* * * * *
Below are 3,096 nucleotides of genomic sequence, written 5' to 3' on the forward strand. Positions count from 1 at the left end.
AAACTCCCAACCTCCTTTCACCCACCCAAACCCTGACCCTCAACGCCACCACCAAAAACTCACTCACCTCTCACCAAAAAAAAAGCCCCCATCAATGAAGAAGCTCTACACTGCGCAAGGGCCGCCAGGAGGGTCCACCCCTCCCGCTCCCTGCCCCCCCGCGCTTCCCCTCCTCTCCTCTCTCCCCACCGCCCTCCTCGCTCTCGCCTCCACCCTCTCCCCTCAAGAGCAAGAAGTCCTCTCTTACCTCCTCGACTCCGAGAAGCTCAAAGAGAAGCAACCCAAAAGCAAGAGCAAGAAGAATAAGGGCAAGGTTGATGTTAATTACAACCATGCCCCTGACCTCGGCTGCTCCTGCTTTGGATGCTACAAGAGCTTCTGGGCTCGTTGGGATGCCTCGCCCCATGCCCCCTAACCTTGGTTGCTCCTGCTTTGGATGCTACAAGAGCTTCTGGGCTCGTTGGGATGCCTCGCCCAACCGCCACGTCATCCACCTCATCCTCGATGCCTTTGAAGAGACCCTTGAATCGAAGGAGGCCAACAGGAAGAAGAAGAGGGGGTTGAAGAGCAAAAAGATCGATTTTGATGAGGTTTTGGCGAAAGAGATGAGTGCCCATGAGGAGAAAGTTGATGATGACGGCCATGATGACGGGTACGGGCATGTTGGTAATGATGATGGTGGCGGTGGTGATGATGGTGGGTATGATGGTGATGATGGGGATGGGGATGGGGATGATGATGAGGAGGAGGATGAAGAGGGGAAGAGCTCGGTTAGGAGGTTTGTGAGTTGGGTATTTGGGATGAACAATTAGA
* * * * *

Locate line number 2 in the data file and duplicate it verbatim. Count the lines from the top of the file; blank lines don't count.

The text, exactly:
AAACTCCCAACCTCCTTTCACCCACCCAAACCCTGACCCTCAACGCCACCACCAAAAACTCACTCACCTCTCACCAAAAAAAAAGCCCCCATCAATGAAGAAGCTCTACACTGCGCAAGGGCCGCCAGGAGGGTCCACCCCTCCCGCTCCCTGCCCCCCCGCGCTTCCCCTCCTCTCCTCTCTCCCCACCGCCCTCCTCGCTCTCGCCTCCACCCTCTCCCCTCAAGAGCAAGAAGTCCTCTCTTACCTCCTCGACTCCGAGAAGCTCAAAGAGAAGCAACCCAAAAGCAAGAGCAAGAAGAATAAGGGCAAGGTTGATGTTAATTACAACCATGCCCCTGACCTCGGCTGCTCCTGCTTTGGATGCTACAAGAGCTTCTGGGCTCGTTGGGATGCCTCGCCCCATGCCCCCTAACCTTGGTTGCTCCTGCTTTGGATGCTACAAGAGCTTCTGGGCTCGTTGGGATGCCTCGCCCAACCGCCACGTCATCCACCTCATCCTCGATGCCTTTGAAGAGACCCTTGAATCGAAGGAGGCCAACAGGAAGAAGAAGAGGGGGTTGAAGAGCAAAAAGATCGATTTTGATGAGGTTTTGGCGAAAGAGATGAGTGCCCATGAGGAGAAAGTTGATGATGACGGCCATGATGACGGGTACGGGCATGTTGGTAATGATGATGGTGGCGGTGGTGATGATGGTGGGTATGATGGTGATGATGGGGATGGGGATGGGGATGATGATGAGGAGGAGGATGAAGAGGGGAAGAGCTCGGTTAGGAGGTTTGTGAGTTGGGTATTTGGGATGAACAATTAGA